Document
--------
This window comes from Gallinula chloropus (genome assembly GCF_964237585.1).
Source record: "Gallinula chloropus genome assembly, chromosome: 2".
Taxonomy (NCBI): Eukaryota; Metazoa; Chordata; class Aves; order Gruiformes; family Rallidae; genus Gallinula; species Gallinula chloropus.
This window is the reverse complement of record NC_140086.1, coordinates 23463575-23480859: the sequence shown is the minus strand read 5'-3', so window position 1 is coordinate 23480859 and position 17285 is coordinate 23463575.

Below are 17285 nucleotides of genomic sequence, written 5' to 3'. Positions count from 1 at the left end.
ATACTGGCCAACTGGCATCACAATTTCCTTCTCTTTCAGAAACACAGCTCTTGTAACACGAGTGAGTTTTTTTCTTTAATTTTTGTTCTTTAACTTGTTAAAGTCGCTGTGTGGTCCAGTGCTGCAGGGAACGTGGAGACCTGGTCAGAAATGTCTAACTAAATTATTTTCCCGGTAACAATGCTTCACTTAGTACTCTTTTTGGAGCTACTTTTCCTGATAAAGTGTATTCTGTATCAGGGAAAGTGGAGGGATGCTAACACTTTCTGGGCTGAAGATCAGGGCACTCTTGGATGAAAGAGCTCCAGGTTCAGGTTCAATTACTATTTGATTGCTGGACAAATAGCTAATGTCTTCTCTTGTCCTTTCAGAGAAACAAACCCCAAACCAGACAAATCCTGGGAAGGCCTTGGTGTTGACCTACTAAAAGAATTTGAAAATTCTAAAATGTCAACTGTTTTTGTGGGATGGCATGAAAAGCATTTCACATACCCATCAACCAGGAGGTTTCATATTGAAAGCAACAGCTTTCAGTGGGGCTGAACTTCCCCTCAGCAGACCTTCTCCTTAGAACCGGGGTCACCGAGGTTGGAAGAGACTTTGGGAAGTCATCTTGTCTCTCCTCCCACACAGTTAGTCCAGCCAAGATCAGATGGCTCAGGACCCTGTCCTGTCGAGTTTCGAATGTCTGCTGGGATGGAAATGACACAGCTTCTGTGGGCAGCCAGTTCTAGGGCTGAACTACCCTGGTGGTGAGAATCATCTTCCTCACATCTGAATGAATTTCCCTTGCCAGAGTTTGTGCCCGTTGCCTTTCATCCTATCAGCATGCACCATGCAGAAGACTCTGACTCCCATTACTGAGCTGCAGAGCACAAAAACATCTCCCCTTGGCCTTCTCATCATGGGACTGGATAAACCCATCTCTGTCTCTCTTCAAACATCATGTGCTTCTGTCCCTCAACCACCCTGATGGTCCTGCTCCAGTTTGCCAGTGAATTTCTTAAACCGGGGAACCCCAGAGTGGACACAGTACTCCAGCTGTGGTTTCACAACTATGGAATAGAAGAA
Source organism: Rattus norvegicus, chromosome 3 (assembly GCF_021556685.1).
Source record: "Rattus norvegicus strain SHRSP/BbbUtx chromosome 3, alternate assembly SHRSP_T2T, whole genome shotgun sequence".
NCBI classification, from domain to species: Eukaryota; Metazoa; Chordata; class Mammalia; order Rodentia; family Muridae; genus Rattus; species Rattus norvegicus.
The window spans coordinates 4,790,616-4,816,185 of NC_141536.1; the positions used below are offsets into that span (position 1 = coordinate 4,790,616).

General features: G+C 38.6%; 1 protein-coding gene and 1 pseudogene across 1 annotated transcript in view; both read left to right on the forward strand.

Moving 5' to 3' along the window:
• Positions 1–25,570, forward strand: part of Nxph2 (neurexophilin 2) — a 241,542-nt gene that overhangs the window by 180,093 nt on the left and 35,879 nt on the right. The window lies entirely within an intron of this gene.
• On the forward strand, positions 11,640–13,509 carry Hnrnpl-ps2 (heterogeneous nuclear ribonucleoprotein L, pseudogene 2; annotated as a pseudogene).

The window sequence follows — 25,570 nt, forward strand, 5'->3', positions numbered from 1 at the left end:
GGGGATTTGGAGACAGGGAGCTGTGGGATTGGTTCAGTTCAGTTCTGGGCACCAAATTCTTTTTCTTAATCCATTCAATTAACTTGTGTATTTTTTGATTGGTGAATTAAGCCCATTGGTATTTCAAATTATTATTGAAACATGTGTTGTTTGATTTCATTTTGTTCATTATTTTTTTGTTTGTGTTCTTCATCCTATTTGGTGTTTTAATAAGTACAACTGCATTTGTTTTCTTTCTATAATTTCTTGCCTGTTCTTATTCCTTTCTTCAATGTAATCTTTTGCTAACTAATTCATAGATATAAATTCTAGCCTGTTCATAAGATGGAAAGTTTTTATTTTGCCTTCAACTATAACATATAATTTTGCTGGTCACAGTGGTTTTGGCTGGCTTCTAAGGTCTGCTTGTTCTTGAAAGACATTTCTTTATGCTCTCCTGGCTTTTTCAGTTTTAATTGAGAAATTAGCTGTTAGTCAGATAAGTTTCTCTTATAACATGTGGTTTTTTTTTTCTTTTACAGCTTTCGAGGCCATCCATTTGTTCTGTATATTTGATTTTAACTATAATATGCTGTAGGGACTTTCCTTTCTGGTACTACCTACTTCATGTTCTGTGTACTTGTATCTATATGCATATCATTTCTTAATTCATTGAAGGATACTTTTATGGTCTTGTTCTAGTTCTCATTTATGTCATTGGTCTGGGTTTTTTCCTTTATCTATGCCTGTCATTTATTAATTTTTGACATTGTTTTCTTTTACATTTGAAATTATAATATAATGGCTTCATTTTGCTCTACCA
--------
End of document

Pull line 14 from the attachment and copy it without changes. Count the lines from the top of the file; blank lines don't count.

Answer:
• On the forward strand, positions 11,640–13,509 carry Hnrnpl-ps2 (heterogeneous nuclear ribonucleoprotein L, pseudogene 2; annotated as a pseudogene).